As rick points out, the great lie is the effort to impose a static template on a world economy that is anything but, coupled with the failure to admit that this has resulted in misery whereever it has been tried . That the world economy is dynamic, that change is inevitable, that static-state security is an illusion, all these things should be givens so that we can focus attention instead on developing creative ways to minimize the pains that inevitably follow. Such pains are not trivial for those who end up dealing with them, and just because the left's 'solutions' only make problems worse doesn't mean that nothing need be done to improve things.

David Thomson said...

“As Terrye rightly implies, many people wonder why their greater economic prosperity does not seem to have brought them greater peace and satisfaction.”

Staying with the same company for thirty years is not likely for the graduates of 2005. Job hopping and employment insecurity are increasingly the price that must be paid for a growing economy. And yes, once in awhile one may be placed in harm’s way. You could indeed wake up one morning and wonder how you are going to earn a living. Did somebody promise you a rose garden? Well, it wasn’t me. You will, whether you like it or not, have to shrug your shoulders and go with the flow. Prosperity comes with this nonnegotiable price tag. The odds, though, are significantly high that you will find a better job in a dynamic economy.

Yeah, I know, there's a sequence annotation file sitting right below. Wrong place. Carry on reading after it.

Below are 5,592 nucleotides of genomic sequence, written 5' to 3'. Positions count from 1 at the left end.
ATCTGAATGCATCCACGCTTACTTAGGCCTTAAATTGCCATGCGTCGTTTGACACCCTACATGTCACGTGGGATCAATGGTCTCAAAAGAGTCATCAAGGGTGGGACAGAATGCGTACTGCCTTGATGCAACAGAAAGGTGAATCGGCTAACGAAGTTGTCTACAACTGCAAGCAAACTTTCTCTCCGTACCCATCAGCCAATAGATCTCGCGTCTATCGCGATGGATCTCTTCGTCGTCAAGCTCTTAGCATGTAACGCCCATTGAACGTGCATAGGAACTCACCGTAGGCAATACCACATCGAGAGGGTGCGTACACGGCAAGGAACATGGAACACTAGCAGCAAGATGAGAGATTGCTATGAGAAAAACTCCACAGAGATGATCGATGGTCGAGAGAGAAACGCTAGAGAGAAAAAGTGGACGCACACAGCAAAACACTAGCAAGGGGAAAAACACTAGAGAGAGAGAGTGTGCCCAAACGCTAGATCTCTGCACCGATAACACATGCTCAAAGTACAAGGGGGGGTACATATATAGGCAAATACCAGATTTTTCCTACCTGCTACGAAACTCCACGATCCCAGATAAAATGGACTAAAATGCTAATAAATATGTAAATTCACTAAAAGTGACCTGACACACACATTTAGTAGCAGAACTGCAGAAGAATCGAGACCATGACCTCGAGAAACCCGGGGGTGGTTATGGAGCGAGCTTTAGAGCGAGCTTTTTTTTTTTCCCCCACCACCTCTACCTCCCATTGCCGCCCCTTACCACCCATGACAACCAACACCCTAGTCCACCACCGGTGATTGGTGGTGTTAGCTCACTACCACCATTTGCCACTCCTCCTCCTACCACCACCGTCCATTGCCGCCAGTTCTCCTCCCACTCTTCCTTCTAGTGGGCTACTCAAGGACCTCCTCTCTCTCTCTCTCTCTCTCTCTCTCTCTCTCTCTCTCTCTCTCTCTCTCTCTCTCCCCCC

Syl said...

Speaking of using 'fear', I contintuously laugh at the moonbats who say Bush and the right-wing are using fear to make people support Iraq, while at the same time they themselves use fear as in 'Iraq is a distraction from Fortress America.'

Also they claim Bush uses fear, but also use fear to claim Bush is creating more terrorists, but they're not afraid of terrorists, no, not them.

It hit me the other day when thinking about BDS as displacement, that the Left's obsession with Cheney is really their belief that Cheney could protect us better than ChimpBush.

terrye said...

I wasn't really talking about just the economy.

The right uses fear in regards to effecting social policy.

It always has.

Just look at the response to Griswold. To hear prolifers tell it there is no difference between denying a 14 year old girl an abortion without notifying her parents and denying a married couple the right to use birth control. They claim there is no such thing as a right to privacy.

Talk about counterproductive. They always have me on their side until they try to scare me into thinking the Supreme Court really screwed up when it overturned Griswold. No nuance at all, not when you are on the side of angry and avenging God.

And then there is the deficit. I don't think anyone even knows what it really is. I know that when Clinton left office the GAO revised all the figures which made me wonder if Slick Willie was cooking the books.

But to hear some people tell it if we do not cut spending in a big way right now western civilization will cease to exist.

And illegal immigrants are going to take over the country and rape and pillage their way across the nation and bankrupt the border states.

After awhile the only people that respond to that kind of talk are the zealots and their minds are already made up.

I farmed for years and I would not do it again on a bet. It is someone else's turn to feed America...I quit. But to a lot of people all those farmers hanging themselves from the barn rafters were just bad managers. The fact that they were losing everything they had in the world meant nothing to the economists or for that matter the free traders.

This does not mean I don't support free trade, I think it is inevitable, but it would be dishonest to say that when people are shoved out of the way it does not look like dynamism to them, it just looks like ruin.